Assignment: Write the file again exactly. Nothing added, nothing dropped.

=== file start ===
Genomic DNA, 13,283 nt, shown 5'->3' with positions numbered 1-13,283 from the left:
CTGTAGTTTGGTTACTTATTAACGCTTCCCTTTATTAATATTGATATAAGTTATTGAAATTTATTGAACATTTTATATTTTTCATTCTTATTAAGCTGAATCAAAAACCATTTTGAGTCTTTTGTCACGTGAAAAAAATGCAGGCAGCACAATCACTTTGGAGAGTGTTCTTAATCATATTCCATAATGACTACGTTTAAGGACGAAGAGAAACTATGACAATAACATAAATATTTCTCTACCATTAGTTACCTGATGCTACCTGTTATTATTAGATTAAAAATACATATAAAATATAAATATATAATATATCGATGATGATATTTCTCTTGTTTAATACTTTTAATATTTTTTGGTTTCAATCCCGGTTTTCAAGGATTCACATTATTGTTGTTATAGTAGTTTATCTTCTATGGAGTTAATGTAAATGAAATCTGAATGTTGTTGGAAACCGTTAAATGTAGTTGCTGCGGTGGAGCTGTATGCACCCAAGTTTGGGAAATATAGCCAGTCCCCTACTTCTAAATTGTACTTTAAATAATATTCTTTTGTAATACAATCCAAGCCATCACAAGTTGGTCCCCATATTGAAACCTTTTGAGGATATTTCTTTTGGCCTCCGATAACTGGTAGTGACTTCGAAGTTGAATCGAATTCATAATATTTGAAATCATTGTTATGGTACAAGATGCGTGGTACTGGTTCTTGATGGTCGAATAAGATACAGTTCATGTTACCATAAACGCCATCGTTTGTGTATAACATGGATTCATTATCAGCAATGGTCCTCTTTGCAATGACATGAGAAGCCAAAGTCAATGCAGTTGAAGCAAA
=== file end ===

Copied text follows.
Genomic DNA, 13,283 nt, shown 5'->3' with positions numbered 1-13,283 from the left:
CTGTAGTTTGGTTACTTATTAACGCTTCCCTTTATTAATATTGATATAAGTTATTGAAATTTATTGAACATTTTATATTTTTCATTCTTATTAAGCTGAATCAAAAACCATTTTGAGTCTTTTGTCACGTGAAAAAAATGCAGGCAGCACAATCACTTTGGAGAGTGTTCTTAATCATATTCCATAATGACTACGTTTAAGGACGAAGAGAAACTATGACAATAACATAAATATTTCTCTACCATTAGTTACCTGATGCTACCTGTTATTATTAGATTAAAAATACATATAAAATATAAATATATAATATATCGATGATGATATTTCTCTTGTTTAATACTTTTAATATTTTTTGGTTTCAATCCCGGTTTTCAAGGATTCACATTATTGTTGTTATAGTAGTTTATCTTCTATGGAGTTAATGTAAATGAAATCTGAATGTTGTTGGAAACCGTTAAATGTAGTTGCTGCGGTGGAGCTGTATGCACCCAAGTTTGGGAAATATAGCCAGTCCCCTACTTCTAAATTGTACTTTAAATAATATTCTTTTGTAATACAATCCAAGCCATCACAAGTTGGTCCCCATATTGAAACCTTTTGAGGATATTTCTTTTGGCCTCCGATAACTGGTAGTGACTTCGAAGTTGAATCGAATTCATAATATTTGAAATCATTGTTATGGTACAAGATGCGTGGTACTGGTTCTTGATGGTCGAATAAGATACAGTTCATGTTACCATAAACGCCATCGTTTGTGTATAACATGGATTCATTATCAGCAATGGTCCTCTTTGCAATGACATGAGAAGCCAAAGTCAATGCAGTTGAAGCAAA